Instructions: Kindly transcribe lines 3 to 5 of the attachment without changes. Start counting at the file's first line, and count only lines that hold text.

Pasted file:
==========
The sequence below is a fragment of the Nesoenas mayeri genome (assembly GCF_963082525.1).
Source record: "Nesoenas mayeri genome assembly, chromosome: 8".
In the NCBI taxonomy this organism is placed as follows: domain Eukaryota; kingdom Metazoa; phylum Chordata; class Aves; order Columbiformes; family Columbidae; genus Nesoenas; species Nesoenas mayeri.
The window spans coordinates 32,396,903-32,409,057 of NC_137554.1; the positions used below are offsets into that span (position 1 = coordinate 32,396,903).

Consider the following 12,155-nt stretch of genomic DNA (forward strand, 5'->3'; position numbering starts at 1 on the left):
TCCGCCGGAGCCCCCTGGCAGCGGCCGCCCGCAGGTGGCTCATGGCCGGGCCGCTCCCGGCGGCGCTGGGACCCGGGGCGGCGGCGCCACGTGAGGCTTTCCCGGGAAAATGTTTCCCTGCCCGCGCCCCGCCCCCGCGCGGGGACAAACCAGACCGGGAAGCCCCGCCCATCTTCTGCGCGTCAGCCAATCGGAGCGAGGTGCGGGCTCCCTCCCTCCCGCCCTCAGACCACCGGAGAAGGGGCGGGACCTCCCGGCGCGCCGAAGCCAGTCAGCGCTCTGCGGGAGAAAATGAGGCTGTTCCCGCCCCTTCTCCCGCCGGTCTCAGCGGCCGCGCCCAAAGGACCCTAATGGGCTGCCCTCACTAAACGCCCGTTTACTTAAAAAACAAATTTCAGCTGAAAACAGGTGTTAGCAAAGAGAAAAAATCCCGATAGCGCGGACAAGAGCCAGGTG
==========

In the NCBI taxonomy this organism is placed as follows: domain Eukaryota; kingdom Metazoa; phylum Chordata; class Aves; order Columbiformes; family Columbidae; genus Nesoenas; species Nesoenas mayeri.
The window spans coordinates 32,396,903-32,409,057 of NC_137554.1; the positions used below are offsets into that span (position 1 = coordinate 32,396,903).

Consider the following 12,155-nt stretch of genomic DNA (forward strand, 5'->3'; position numbering starts at 1 on the left):